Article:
Wednesday, December 5, 2007

The Attraction to the Inaccessible

In this country, businessmen and women often look at the demand of their product and produce enough to easily meet that demand, in order to gain as much revenue as they can (I know, the first sentences of all of my other blog posts usually head in completely different directions - i.e., television, gladiators, soy sauce, etc.) That business model seems logical in terms of seeking profits, but look at some examples of businesses that have headed in different directions...

The Nintendo Wii. Almost impossible to find one right now. From reports, Nintendo execs insist that failing to meet the demand for the system is not something that they want to do (suuuuure). However, look at the buzz surrounding the Wii. The fact that it is hard to find one available definitely contributes to the attractiveness of it. You can easily find a PS3 anywhere, but do you want to shell out twice as much money for something that you can find without effort? The PS3's are sitting on shelves, while the Wii's are barely touching the shelves before someone buys one.

With Christmastime around the corner, it makes me think of the
classic holiday toy madness. Remember Furby? Tickle-me-Elmo? How about that awesome Schwarzenegger movie Jingle All The Way? Granted, the demand for some of these products was triggered by the puppy-dog eyes of begging children, but sometimes parents just follow the buzz of what the popular Christmas toy is for that year, regardless of what their children ask for.

The reason that this idea sparked into my mind is because of an article about a Belgian brewery (ahhh, now you all realize where I was headed with this one). As part of the several Trappist beers, Westvleteren beer is brewed by a monastery of monks. Never heard of it? You would think you would have since it rolls off the tongue...but you almost definitely have not heard of it and that's no accident. In order to get your hands on this beer, you have to travel to the gates of their monastery. But it's not even that simple. You have to call "the beer phone" in order to know when it is that you can get whichever beer that they have available. You are then instructed to call back at another time. Finally, you make a reservation day for when you are to go to the monastery to pick up the even have to give them the license plate number of the car that will be picking it up. THEN you go to the monastery to pick it up. It almost seems illegal how the process works. And the beer phone is ringing off the hook! They put traditional business models to shame.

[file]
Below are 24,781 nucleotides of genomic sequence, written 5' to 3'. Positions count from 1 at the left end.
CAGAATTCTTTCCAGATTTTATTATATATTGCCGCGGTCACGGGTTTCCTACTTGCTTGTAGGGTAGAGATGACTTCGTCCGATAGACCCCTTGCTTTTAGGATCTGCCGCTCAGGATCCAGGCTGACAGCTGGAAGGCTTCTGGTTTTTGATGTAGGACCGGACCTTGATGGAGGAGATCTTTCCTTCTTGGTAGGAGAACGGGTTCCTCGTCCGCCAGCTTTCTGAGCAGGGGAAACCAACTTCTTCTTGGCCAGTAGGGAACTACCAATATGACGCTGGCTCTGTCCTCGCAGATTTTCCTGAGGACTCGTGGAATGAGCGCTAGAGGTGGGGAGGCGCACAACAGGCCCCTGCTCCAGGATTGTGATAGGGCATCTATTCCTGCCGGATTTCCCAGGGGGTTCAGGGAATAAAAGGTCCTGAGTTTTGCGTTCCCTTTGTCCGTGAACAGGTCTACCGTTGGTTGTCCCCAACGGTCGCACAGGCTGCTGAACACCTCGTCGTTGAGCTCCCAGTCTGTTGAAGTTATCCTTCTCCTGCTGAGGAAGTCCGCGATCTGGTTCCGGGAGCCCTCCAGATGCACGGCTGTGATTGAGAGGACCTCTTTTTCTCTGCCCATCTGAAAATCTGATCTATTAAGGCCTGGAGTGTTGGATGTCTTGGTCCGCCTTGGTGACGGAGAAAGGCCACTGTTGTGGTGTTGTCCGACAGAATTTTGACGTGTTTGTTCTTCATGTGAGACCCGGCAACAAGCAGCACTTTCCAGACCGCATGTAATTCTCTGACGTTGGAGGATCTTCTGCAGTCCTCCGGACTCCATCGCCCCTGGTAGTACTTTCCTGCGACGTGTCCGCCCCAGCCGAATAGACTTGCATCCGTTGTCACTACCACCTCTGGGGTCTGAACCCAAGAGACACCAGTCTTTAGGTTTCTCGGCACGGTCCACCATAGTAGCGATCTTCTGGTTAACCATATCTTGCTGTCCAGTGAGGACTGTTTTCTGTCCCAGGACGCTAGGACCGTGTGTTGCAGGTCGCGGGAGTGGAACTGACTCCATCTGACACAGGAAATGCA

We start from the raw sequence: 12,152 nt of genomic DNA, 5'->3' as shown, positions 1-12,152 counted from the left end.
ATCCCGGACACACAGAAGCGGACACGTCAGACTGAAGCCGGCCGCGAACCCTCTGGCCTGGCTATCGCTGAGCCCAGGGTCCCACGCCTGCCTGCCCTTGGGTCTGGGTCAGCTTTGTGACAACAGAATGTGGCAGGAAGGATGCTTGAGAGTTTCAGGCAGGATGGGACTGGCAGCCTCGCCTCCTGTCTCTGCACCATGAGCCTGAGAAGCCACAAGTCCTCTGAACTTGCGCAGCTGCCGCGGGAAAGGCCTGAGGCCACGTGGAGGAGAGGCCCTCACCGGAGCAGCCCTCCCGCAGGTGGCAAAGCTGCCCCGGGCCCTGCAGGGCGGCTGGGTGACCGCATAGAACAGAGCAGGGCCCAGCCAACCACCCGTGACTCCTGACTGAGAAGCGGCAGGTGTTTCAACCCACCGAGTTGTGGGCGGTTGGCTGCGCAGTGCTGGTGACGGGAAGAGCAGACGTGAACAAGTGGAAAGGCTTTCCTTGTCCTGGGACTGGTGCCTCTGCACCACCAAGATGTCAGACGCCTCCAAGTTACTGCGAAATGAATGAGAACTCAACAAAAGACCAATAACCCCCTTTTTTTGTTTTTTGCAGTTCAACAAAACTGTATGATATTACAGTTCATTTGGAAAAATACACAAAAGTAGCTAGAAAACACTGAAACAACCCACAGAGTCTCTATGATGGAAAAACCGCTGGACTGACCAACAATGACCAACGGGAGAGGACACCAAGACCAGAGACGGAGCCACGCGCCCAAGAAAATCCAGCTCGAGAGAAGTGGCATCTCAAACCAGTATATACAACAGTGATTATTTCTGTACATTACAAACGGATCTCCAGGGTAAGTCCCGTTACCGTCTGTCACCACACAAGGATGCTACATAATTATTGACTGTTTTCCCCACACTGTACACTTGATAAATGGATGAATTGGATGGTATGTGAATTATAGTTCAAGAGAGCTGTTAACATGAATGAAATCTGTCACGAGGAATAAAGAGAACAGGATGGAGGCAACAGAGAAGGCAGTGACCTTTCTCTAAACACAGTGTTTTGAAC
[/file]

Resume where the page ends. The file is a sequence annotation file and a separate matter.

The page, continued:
It's all for good reason though. The monks are not looking to make any profit from their brewing. They definitely do not advertise...they don't even put labels on their bottles
(if they did advertise, I'd go with the slogan, "You'll be swearin'...unless you get some Westvleteren!") Obviously, people have tried to go through the lengthy process and then resell the beer at astronomical prices. However, the monks not only mildly discourage reselling...they seek out people who do it and try to get them to stop! Despite the tiresome process that is involved with getting Westvleteren beer, people are claiming that it is some of, if not the, best beer in the world. Again, an attraction to what's inaccessible. There is no doubt in my mind that the beer is fantastic, but other Belgian beers are readily accessible around the world (Delirium, Chimay, and Leffe to name a few), and my guess is that Westvleteren would be rated among those (all of which are excellent) if it were distributed widely. Hell, years ago, Coors wasn't distributed to the East Coast so it was "cool" to drink it because it was different than the norm. I admit I love to tap the Rockies once in a while but I'm not bragging when I pick up a case of it at one of the millions of places of where it's sold. The process of getting Westvleteren adds to its excellence. It's like the Mount Everest summit to beer-lovers...and I'll have to organize an expedition someday...


Tom Whalen said...

AH, after all the beer posts I finally realize that $150K plus for the marketing degree from Fairfield U really had an impact!


Mike said...

The best part of "the inaccessible" is the secondary marketplace it opens up for people like me who can use technology to "access" it and mark it up for ridiculously high prices.

You wouldn't happen to know anyone who wants a Wii, would you?